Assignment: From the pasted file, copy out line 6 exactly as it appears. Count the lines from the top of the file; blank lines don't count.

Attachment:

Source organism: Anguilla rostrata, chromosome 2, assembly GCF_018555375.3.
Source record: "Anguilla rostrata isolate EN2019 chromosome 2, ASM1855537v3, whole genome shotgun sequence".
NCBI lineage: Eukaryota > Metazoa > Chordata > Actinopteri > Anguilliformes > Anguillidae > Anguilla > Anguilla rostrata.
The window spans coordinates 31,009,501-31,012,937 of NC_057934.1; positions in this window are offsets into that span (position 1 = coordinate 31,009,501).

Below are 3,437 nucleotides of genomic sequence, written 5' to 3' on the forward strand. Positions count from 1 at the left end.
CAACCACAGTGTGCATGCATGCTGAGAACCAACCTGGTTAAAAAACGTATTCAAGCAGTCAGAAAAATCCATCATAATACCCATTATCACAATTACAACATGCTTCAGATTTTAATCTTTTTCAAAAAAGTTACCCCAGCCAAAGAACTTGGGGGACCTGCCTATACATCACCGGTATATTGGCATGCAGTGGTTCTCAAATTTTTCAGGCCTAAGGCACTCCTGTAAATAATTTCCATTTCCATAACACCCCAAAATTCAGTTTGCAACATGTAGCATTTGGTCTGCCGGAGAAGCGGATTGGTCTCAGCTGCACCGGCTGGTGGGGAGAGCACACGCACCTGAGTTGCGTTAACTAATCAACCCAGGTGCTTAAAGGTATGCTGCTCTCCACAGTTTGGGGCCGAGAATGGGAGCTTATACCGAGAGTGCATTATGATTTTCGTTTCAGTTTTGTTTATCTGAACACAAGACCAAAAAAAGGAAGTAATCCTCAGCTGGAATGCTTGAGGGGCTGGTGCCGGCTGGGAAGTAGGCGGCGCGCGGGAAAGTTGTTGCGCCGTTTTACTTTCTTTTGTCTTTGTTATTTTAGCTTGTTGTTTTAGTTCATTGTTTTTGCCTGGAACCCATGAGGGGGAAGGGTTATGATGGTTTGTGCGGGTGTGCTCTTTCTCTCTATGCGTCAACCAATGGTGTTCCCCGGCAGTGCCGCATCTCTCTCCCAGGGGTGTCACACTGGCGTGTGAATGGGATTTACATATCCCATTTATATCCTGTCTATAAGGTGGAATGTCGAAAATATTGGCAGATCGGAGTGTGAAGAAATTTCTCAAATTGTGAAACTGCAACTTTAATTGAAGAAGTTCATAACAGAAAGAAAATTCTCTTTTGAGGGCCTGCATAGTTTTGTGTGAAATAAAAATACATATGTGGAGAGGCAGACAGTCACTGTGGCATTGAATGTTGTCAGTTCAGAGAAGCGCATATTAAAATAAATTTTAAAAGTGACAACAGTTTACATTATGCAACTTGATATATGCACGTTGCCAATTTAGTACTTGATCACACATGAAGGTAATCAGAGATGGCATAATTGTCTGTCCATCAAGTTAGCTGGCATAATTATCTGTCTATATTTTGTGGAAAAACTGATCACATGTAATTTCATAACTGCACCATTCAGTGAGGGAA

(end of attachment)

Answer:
CAACCACAGTGTGCATGCATGCTGAGAACCAACCTGGTTAAAAAACGTATTCAAGCAGTCAGAAAAATCCATCATAATACCCATTATCACAATTACAACATGCTTCAGATTTTAATCTTTTTCAAAAAAGTTACCCCAGCCAAAGAACTTGGGGGACCTGCCTATACATCACCGGTATATTGGCATGCAGTGGTTCTCAAATTTTTCAGGCCTAAGGCACTCCTGTAAATAATTTCCATTTCCATAACACCCCAAAATTCAGTTTGCAACATGTAGCATTTGGTCTGCCGGAGAAGCGGATTGGTCTCAGCTGCACCGGCTGGTGGGGAGAGCACACGCACCTGAGTTGCGTTAACTAATCAACCCAGGTGCTTAAAGGTATGCTGCTCTCCACAGTTTGGGGCCGAGAATGGGAGCTTATACCGAGAGTGCATTATGATTTTCGTTTCAGTTTTGTTTATCTGAACACAAGACCAAAAAAAGGAAGTAATCCTCAGCTGGAATGCTTGAGGGGCTGGTGCCGGCTGGGAAGTAGGCGGCGCGCGGGAAAGTTGTTGCGCCGTTTTACTTTCTTTTGTCTTTGTTATTTTAGCTTGTTGTTTTAGTTCATTGTTTTTGCCTGGAACCCATGAGGGGGAAGGGTTATGATGGTTTGTGCGGGTGTGCTCTTTCTCTCTATGCGTCAACCAATGGTGTTCCCCGGCAGTGCCGCATCTCTCTCCCAGGGGTGTCACACTGGCGTGTGAATGGGATTTACATATCCCATTTATATCCTGTCTATAAGGTGGAATGTCGAAAATATTGGCAGATCGGAGTGTGAAGAAATTTCTCAAATTGTGAAACTGCAACTTTAATTGAAGAAGTTCATAACAGAAAGAAAATTCTCTTTTGAGGGCCTGCATAGTTTTGTGTGAAATAAAAATACATATGTGGAGAGGCAGACAGTCACTGTGGCATTGAATGTTGTCAGTTCAGAGAAGCGCATATTAAAATAAATTTTAAAAGTGACAACAGTTTACATTATGCAACTTGATATATGCACGTTGCCAATTTAGTACTTGATCACACATGAAGGTAATCAGAGATGGCATAATTGTCTGTCCATCAAGTTAGCTGGCATAATTATCTGTCTATATTTTGTGGAAAAACTGATCACATGTAATTTCATAACTGCACCATTCAGTGAGGGAA